When a local tragedy becomes national news, as in the Virginia Tech massacre, America responds first with compassion and then with courage. It’s the way we work. News teams descend upon ground zero and begin to narrate the story. We pry them for every detail. Who did it? How? Where? Why?
Our obsession with the latest bit of news is not morbid curiosity, like useless rubbernecking at the site of a highway crash. No. It’s our way of tapping into and sharing someone else’s misfortune. From our couches and our cars, we mourn for others who are mourning.
That’s compassion, and it’s a good thing.
Then, we roll up our sleeves and get to work — determined to never, ever allow anything like this to happen again, we set our attention upon fixing the problem once and for all. We review structures and revamp laws.
We could call this American hands-on courage, and it too, I think, is a good thing.
At least it’s well-intentioned.
In the upcoming weeks, when the shock waves emanating from the rolling hills of Virginia begin to taper off, we will see a national conversation about school security, gun laws, psychiatric medicine and immigration policy unfold around us. Politicians at every level will propose bills that promise to keep our children safe or safer. Universities will roll out their revised programs for freshman orientation weekend. Police forces will outline new and improved first-response strategies.
But will it make any difference? Will any of these practical solutions get to the heart of the problem? I don’t think so, because in this case, the heart of the problem is the human heart itself.
The Virginia Tech gunman, Cho Seung-Hui, was a man whose heart and mind had rotted from within.
We can be sure it didn’t happen overnight. For whatever set of complicated reasons, life — his own and everyone else’s — lost all meaning. It had no sense. It had no value. In fact, for Cho, life became an anti-value; it got in the way of relief.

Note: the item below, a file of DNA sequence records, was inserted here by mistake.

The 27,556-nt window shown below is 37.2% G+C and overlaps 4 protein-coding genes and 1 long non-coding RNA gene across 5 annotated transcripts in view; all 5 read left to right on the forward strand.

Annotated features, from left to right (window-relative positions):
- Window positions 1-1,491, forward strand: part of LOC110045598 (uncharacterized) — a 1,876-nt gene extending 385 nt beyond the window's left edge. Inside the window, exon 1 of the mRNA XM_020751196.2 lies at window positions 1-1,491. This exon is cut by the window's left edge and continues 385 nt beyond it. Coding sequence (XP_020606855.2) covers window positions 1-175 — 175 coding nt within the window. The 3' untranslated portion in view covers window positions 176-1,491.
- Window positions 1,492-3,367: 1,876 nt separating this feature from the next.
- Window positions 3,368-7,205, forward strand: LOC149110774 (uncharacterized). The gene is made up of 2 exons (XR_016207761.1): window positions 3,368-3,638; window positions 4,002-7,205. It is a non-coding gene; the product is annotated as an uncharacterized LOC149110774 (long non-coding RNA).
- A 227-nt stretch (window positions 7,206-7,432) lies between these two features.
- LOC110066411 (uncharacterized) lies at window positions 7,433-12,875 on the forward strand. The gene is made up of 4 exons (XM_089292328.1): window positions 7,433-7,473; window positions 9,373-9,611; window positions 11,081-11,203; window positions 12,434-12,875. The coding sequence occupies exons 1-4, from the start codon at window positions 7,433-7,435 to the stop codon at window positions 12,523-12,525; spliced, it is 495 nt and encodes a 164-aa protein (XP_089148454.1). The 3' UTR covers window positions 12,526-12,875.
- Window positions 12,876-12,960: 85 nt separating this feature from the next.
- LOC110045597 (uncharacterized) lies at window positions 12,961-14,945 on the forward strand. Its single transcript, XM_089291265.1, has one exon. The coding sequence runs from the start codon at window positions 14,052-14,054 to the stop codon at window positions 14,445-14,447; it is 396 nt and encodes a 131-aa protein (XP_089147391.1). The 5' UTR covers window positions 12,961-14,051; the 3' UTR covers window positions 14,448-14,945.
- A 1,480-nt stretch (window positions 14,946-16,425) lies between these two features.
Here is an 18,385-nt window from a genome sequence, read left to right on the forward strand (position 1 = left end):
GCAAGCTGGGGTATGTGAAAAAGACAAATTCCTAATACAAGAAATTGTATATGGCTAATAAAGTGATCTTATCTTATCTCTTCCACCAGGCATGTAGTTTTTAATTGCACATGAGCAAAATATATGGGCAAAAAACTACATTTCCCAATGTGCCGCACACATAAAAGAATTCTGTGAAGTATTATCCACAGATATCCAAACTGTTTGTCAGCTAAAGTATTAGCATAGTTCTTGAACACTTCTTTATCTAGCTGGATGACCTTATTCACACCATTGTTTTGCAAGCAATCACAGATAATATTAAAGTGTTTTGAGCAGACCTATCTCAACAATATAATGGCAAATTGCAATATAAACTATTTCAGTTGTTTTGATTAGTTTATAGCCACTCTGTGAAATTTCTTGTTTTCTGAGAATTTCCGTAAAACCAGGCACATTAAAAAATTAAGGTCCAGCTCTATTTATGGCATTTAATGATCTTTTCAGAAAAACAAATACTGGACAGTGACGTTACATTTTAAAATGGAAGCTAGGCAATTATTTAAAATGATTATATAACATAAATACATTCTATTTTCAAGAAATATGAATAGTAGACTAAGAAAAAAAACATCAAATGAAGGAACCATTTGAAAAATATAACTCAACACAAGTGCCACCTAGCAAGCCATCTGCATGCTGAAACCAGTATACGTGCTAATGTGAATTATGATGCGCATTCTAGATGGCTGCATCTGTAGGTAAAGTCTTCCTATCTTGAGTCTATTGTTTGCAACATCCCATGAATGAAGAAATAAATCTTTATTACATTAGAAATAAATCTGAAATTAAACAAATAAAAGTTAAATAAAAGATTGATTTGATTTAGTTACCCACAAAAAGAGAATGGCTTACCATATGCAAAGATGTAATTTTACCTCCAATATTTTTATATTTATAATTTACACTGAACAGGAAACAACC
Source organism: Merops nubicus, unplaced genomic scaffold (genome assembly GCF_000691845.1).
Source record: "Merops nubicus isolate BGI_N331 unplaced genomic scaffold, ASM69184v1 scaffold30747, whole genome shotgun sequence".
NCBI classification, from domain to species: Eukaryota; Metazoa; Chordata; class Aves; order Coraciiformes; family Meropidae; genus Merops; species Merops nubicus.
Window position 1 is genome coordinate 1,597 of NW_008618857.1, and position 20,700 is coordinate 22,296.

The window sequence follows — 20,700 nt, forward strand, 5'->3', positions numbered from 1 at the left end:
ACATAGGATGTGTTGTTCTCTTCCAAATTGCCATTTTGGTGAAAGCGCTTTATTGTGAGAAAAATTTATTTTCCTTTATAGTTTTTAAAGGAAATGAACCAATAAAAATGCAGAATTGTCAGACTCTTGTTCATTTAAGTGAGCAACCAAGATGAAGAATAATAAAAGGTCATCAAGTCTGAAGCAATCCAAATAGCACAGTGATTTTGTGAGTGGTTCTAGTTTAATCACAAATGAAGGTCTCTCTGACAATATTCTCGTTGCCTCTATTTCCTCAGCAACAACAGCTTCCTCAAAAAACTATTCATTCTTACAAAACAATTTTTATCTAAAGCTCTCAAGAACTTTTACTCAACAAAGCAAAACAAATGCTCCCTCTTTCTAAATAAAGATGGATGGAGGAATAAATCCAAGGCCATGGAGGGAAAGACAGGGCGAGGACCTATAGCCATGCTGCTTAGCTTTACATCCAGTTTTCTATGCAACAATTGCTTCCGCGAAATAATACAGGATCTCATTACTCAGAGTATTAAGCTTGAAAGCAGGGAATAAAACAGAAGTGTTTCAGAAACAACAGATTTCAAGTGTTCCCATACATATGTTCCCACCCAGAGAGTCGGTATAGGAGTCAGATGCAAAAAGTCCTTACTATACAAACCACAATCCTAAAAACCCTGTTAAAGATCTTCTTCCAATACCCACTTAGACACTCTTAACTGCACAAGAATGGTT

Raised in America since he was eight-years-old, Cho Seung-Hui was almost as American as the next guy. His parents owned a home and a business. His sister went to Princeton. He would soon be a college grad.
For now, we can only speculate about what may have been the cause of a life gone wrong. Cho Seung-Hui’s writings reveal a heart full of hate, anger and violence. The characters in his plays were victims of abuse. They hated authority and they wanted revenge. So did Cho.
Unfortunately, while Cho Seung-Hui may have been a loner, I don’t think he was alone in his loneliness.
I’ve worked in a university campus ministry. I know there are a countless number of young men and women whose hearts and minds — at least bits and pieces of them — are rotting from within, just like Cho’s. They look desperately and silently for love, to love and to be loved. Carrying emotional baggage from home and with no compelling guides in their newfound world of absolute freedom, they end up looking for happiness in all the wrong places.
The prevailing culture on most college campuses looks a bit like MTV. It’s the world of hooking up, one-night stands, beer funnels and the search for the perfect group of friends. For some, and for a time, this satisfies. And when it doesn’t…? Well, most bounce back. They grow and mature.
But as we’ve seen, some don’t. For whatever reason, there are an increasing number of young people who are missing the internal mechanisms to deal rationally with life’s pains. Of these sad cases we usually don’t hear much at all. Even in their pain, they manage to hold things together. They keep up appearances. They struggle on. And all the time they wonder why they are so different. They wonder why life is losing meaning. Eventually, they look for an out.
Of course, this bleak scenario of meaninglessness isn’t just a college thing; it’s a human thing. What’s gone wrong and what’s the answer?
This I know for sure: better security, more laws and revamped structures are not going to get to the heart of the problem.
The only way to deal with the heart is on a one-to-one basis. The work begins in the home and it continues in every human contact that follows — at work, school and the local gym.
The good news is all of us can make a difference. Are we aware of the suffering around us? Are we willing to reach beyond our comfort level and be love for the loveless? If we have found why life is worth living, are we willing to share that good news with others?
That sounds like a national conversation worth having.
God Bless, Father Jonathan
P.S. On Friday I will post some of your responses to this article. I look forward to hearing from you.
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